Belt sander

From Wikipedia, the free encyclopedia
Hand-held belt sander
Stationary belt sander

A belt sander or strip sander is a sander used in shaping and finishing wood and other materials.[1] It consists of an electric motor that turns a pair of drums on which a continuous loop of sandpaper is mounted. Belt sanders may be handheld and moved over the material, or stationary (fixed), where the material is moved to the sanding belt. Stationary belt sanders are sometimes mounted on a work bench, in which case they are called bench sanders. Stationary belt sanders are often combined with a disc sander.

Belt sanders can have a very aggressive action on wood and are normally used only for the beginning stages of the sanding process, or used to rapidly remove material. Sometimes they are also used for removing paints or finishes from wood. Fitted with fine grit sand paper, a belt sander can be used to achieve a completely smooth surface.[2]

Stationary belt sanders are used for removing non-ferrous metals, such as aluminum.[3] Non-ferrous metals tend to clog grinding wheels, quickly making them useless for grinding soft metals. Because the small grooves in the sandpaper are opened up as they go around the arc of the drive wheel, belt sanders are less prone to clogging.

Belt sanders can vary in size from the small handheld unit shown in the illustration to units wide enough to sand a full 1.2 by 2.5 m (4-by-8 foot sheet) of plywood in a manufacturing plant. Some belt sanders can be as large as 1.2 by 0.7 metres (3 ft 11 in × 2 ft 4 in). Sanding wood produces a large amount of sawdust. Therefore, belt sanders employed in woodworking are usually equipped with some type of dust collection system. It may be as simple as a cloth filter bag attached to a portable sander or a large vacuum system to suck dust particles away into a central collector.

Taut-belt sanders allow for adjusting the angle of the idler drum to keep the belt centered.[4] Slack-belt sanding is commonly used in the manufacturing process of guitars and other medium-sized wooden objects. It employs a long sanding belt which runs slackly over the object. The machinist then exerts pressure to it to sand down specific areas.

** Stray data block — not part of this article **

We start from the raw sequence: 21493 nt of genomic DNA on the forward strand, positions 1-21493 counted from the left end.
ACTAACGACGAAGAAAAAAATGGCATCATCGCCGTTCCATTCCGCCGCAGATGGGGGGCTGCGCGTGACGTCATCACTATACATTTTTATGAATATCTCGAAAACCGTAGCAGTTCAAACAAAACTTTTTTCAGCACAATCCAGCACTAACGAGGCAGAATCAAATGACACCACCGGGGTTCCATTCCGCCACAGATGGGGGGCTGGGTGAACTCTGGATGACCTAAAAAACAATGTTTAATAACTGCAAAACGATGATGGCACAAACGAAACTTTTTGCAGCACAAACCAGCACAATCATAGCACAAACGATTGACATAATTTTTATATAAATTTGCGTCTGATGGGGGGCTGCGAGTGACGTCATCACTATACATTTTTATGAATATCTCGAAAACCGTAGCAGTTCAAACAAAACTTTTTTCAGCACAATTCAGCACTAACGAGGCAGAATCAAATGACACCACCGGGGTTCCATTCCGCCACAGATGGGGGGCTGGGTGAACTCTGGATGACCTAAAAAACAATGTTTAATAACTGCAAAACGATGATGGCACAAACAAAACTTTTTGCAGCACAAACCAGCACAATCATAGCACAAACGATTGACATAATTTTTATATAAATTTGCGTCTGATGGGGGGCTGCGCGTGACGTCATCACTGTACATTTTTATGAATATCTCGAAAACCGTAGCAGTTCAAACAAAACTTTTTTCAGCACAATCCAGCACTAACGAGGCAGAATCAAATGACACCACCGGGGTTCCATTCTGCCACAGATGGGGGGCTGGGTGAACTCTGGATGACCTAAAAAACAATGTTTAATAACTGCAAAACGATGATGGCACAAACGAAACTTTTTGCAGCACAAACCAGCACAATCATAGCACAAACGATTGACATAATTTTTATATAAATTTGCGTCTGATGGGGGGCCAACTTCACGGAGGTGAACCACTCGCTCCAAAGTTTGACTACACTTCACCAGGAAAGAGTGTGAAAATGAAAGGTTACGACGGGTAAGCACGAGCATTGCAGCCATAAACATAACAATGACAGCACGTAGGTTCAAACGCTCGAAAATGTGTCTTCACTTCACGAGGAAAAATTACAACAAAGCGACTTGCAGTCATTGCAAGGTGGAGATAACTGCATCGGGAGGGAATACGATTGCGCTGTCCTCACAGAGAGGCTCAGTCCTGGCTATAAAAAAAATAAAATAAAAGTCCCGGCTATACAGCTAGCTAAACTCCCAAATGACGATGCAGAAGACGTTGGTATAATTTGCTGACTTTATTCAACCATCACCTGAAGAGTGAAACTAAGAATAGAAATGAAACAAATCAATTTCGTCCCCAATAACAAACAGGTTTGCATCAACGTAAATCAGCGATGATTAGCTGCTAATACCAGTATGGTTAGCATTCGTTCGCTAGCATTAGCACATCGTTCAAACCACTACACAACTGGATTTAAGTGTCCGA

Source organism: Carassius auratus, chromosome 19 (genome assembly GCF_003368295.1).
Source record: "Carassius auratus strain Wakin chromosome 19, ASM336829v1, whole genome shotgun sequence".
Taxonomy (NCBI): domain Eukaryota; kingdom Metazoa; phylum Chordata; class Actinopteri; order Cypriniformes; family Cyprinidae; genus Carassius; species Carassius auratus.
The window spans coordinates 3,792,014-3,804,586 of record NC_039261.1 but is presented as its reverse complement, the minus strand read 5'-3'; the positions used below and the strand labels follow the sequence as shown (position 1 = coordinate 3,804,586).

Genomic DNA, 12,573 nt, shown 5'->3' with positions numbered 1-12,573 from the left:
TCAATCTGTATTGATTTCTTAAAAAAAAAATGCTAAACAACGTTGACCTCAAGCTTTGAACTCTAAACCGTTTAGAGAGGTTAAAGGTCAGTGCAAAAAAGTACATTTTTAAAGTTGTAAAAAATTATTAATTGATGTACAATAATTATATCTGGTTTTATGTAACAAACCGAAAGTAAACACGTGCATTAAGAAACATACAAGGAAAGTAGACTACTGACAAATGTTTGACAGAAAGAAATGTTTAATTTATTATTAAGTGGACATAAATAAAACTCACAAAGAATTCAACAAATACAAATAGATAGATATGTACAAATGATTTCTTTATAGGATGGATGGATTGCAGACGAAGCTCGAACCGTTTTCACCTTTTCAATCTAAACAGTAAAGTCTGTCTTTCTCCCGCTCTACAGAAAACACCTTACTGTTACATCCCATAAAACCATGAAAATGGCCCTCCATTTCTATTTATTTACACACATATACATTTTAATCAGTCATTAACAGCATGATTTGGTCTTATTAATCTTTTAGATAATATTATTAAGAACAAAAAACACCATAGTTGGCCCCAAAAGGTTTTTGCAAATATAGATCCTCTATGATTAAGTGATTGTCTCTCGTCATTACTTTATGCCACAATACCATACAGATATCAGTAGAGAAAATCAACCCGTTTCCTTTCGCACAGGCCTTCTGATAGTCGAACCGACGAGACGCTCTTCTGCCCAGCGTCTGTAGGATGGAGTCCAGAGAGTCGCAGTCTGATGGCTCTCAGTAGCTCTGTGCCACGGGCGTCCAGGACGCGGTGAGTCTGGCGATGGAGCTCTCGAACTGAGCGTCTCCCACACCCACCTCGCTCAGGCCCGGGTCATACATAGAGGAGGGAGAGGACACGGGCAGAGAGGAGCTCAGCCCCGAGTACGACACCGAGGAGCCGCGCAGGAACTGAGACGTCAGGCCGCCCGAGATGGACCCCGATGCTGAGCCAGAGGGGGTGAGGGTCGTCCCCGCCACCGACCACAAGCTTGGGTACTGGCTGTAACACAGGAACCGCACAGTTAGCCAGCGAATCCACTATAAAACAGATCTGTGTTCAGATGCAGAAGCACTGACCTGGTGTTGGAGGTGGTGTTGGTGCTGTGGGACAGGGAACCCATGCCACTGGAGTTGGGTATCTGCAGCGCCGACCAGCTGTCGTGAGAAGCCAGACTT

Belt sanders were one of the first power tools used in the growing field of power tool drag racing wherein a pair of stock or modified[5] belt sanders are placed in parallel wooden channels and fitted with long extension cords. Each heat begins when a common switch or individual switches triggered by the racers energizes them, causing the sanders to race towards the end of the track spitting wood dust along the way.[6] Stock sanders race down a 15 metres (49 ft) track, while modified sanders race on a 25 metres (82 ft) track. Sanders of all shapes and sizes can go very fast or very slow, depending on the power of the motor. For example, some can go as fast as 8 km/h (5 mph) etc.

Wide belt sander[edit]

A wide belt sander is used to machine stock flat and to specific thicknesses. It consists of sanding heads, contact drums and a conveyor belt.[7] The sander is electric powered but relies on air pressure to control the abrasive belt. A rubber conveyor carries the stock through the machine while a wide abrasive belt removes material from the top surface. It is sometimes used in conjunction with the jointer to create square and true stock.[8]

This type of sander has applications in woodworking and furniture production.[9] It does fine sanding using rigid sanding pads and air cushion pads, cross and diagonal sanding as well as lacquer sanding.[10]


  1. ^ Chris Baylor. "Belt Sanders - Woodworking Tools - How to Use a Belt Sander". thesprucecrafts. Retrieved 2014-03-06.
  2. ^ "Woodwork Machinery Every Workshop Needs". The UK Time. 11 February 2022.
  3. ^ "Choose the proper grinding wheel".
  4. ^ "Belt Sander" (PDF). ShopSmith. Archived from the original (PDF) on 2012-08-21. Retrieved 2013-12-30.
  5. ^ Michael Pollak (2000-02-03). "A Sport for Purists: Belt-Sander Races". New York Times. Retrieved 2014-03-06.
  6. ^ A. R. Ennos and J. A. Ventura Oliveira (20 November 2017). "The Mechanics of Splitting Wood and the Design of Neolithic Woodworking Tools". EXARC Journal (EXARC Journal Issue 2017/4). Retrieved 2020-12-03.
  7. ^ Howard Grivna. "Why your sander can't hold close thickness tolerance". Woodworking Network.
  8. ^ "The Wide Best Sander - School of the Art Institute of Chicago" (PDF). School of the Art Institute of Chicago.
  9. ^ "Homag technology takes planing, profiling, moulding and sanding to a new level".
  10. ^ "Guide to wide belt sanders (overview)".